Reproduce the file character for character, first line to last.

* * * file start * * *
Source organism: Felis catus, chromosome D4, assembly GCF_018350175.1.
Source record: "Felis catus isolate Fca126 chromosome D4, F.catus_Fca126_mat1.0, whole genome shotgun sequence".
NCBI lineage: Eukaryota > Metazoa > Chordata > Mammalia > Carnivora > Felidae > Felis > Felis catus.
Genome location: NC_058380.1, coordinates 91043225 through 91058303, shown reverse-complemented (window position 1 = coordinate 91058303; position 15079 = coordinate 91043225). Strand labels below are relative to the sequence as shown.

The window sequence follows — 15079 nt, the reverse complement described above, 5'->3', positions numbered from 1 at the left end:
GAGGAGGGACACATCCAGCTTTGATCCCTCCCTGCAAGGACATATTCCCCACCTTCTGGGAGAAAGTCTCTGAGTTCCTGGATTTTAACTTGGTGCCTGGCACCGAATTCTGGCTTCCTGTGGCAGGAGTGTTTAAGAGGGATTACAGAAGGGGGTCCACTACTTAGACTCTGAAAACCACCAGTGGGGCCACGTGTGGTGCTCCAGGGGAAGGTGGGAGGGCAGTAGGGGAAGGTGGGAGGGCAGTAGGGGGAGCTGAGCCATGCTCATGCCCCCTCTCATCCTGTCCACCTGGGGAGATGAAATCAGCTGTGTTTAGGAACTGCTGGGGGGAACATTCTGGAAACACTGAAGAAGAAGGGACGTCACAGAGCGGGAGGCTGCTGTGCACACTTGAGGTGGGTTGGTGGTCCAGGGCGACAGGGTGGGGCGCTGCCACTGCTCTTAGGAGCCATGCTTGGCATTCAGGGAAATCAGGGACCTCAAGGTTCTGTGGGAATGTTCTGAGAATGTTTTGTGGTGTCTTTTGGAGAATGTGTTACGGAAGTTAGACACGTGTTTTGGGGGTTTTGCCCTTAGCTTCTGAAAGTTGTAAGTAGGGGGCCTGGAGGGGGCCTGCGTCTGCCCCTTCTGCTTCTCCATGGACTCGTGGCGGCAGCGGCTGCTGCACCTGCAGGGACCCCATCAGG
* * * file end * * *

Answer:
Source organism: Felis catus, chromosome D4, assembly GCF_018350175.1.
Source record: "Felis catus isolate Fca126 chromosome D4, F.catus_Fca126_mat1.0, whole genome shotgun sequence".
NCBI lineage: Eukaryota > Metazoa > Chordata > Mammalia > Carnivora > Felidae > Felis > Felis catus.
Genome location: NC_058380.1, coordinates 91043225 through 91058303, shown reverse-complemented (window position 1 = coordinate 91058303; position 15079 = coordinate 91043225). Strand labels below are relative to the sequence as shown.

The window sequence follows — 15079 nt, the reverse complement described above, 5'->3', positions numbered from 1 at the left end:
GAGGAGGGACACATCCAGCTTTGATCCCTCCCTGCAAGGACATATTCCCCACCTTCTGGGAGAAAGTCTCTGAGTTCCTGGATTTTAACTTGGTGCCTGGCACCGAATTCTGGCTTCCTGTGGCAGGAGTGTTTAAGAGGGATTACAGAAGGGGGTCCACTACTTAGACTCTGAAAACCACCAGTGGGGCCACGTGTGGTGCTCCAGGGGAAGGTGGGAGGGCAGTAGGGGAAGGTGGGAGGGCAGTAGGGGGAGCTGAGCCATGCTCATGCCCCCTCTCATCCTGTCCACCTGGGGAGATGAAATCAGCTGTGTTTAGGAACTGCTGGGGGGAACATTCTGGAAACACTGAAGAAGAAGGGACGTCACAGAGCGGGAGGCTGCTGTGCACACTTGAGGTGGGTTGGTGGTCCAGGGCGACAGGGTGGGGCGCTGCCACTGCTCTTAGGAGCCATGCTTGGCATTCAGGGAAATCAGGGACCTCAAGGTTCTGTGGGAATGTTCTGAGAATGTTTTGTGGTGTCTTTTGGAGAATGTGTTACGGAAGTTAGACACGTGTTTTGGGGGTTTTGCCCTTAGCTTCTGAAAGTTGTAAGTAGGGGGCCTGGAGGGGGCCTGCGTCTGCCCCTTCTGCTTCTCCATGGACTCGTGGCGGCAGCGGCTGCTGCACCTGCAGGGACCCCATCAGG